The steps are laid out - a complex series of hops and turns accompanied only by the natural rhythm of feet on floor. Then the music comes in, a funky fusion of jazz and soul, and all the pieces start to come together. The dancers, members of the Cutno Dance Center for Dance Education Performance Ensemble, begin to move as one.
Smiles spread across faces as the music ends and hands wipe stray hair and beads of sweat from brows. But there is no time for self-congratulation. Soon there are new steps to memorize, new tempos to become familiar with.
At Cutno, it's always about moving forward.
The 200-student Cutno Dance Center began life as the Augusta Dance and Music Center in 1995. Since then, the name, location and number of students have dramatically changed.
"I never thought it would grow the way it has," said Ferneasa Cutno, the driving force behind the center. "And I know it's not done yet. We've had to move three times, always because we needed more space."
Ms. Cutno incorporates lectures, research and guest artists into the dance curriculum. She said few of her students will ever become professional dancers, but all of them should leave Cutno as well-rounded members of their community.
"Success is just getting them to walk through the door," Ms. Cutno said. "Maybe five percent of the students that come to Cutno, or anywhere for that matter, are going to become professional dancers. So our training is also to make people good audience members, to become supportive of the arts."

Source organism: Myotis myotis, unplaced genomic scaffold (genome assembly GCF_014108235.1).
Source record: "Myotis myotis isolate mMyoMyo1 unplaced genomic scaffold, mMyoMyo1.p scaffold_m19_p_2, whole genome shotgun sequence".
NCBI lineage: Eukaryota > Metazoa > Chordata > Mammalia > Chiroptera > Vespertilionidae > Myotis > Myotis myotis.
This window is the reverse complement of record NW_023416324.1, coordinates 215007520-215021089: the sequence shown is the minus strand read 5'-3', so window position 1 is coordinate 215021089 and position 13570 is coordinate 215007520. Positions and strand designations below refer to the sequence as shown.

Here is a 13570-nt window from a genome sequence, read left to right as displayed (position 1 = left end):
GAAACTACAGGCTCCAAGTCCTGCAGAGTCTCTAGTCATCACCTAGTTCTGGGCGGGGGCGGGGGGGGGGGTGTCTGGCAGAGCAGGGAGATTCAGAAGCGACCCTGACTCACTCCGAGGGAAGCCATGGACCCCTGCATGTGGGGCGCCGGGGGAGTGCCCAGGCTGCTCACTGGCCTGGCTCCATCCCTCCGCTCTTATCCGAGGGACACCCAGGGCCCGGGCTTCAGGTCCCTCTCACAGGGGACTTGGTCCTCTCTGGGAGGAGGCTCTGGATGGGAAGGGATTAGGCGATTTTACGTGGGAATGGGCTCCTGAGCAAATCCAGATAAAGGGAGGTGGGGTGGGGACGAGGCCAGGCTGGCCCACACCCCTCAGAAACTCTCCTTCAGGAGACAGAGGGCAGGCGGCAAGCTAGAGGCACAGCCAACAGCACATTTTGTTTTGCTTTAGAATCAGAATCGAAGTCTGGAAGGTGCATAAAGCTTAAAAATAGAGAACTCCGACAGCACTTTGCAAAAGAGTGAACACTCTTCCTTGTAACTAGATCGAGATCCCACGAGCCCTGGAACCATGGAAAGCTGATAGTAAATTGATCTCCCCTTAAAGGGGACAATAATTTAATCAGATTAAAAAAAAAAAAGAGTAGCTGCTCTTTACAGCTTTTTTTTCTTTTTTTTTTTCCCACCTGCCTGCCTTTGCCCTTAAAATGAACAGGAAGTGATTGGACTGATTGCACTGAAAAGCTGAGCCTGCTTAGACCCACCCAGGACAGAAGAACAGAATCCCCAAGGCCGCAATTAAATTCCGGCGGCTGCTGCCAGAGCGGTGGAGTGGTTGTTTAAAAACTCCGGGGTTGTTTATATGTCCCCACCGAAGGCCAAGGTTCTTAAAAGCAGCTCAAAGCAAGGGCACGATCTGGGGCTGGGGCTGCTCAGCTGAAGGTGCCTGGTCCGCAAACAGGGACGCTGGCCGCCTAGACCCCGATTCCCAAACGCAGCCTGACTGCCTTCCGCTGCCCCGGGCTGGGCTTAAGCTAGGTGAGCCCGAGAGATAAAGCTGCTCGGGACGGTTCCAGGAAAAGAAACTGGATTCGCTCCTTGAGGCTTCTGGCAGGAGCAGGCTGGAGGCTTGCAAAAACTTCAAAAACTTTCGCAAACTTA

Ms. Cutno pauses for a moment, listening to the quiet rumble of dancers moving across the floor in the next room. The sounds filtering from the studio are not the quiet tip-toe of ballet, but the raucous stomps and slides of a modern dance amalgamation of African, jazz and ballet - a style unique to the Cutno Dance Center.
"I come from New Orleans, where there is this gumbo of influences - Spanish, Caribbean - all mixed together," Ms. Cutno explained. "America is a melting pot, so why can't dance be a melting pot? The style wasn't really a conscious decision, it was just something that was in me."
Recently, the Cutno Center took up residence in a former furniture warehouse downtown. Ms. Cutno said that relocating downtown was part of a grand plan.
Cutno student Samantha Bass, 14, practices dance moves.
ANNETTE M. DROWLETTE/STAFF|
"The big picture I have painted is to keep the school, but also to have Augusta's first professional modern dance company. There are many, many talented students who have to leave the area to dance professionally. I'd like our students, when they graduate from college, not to have to beat the pavement and live in a box in New York. I want them to be able to come home."
Relocating downtown, Ms. Cutno explained, is an important part of making that happen.
"Downtown is having a revitalization," she said. "Downtown is where the arts happen. It's where the facilities are. It was important to me to have a presence here, as an African-American woman."
"This just feels like the place to be."
ON YOUR TOES
WHAT: Cutno Dance Center for Dance Education
OWNER: Ferneasa Cutno
WHERE: 210 11th St.
Reach Steven Uhles at (706) 823-3626 or email@example.com.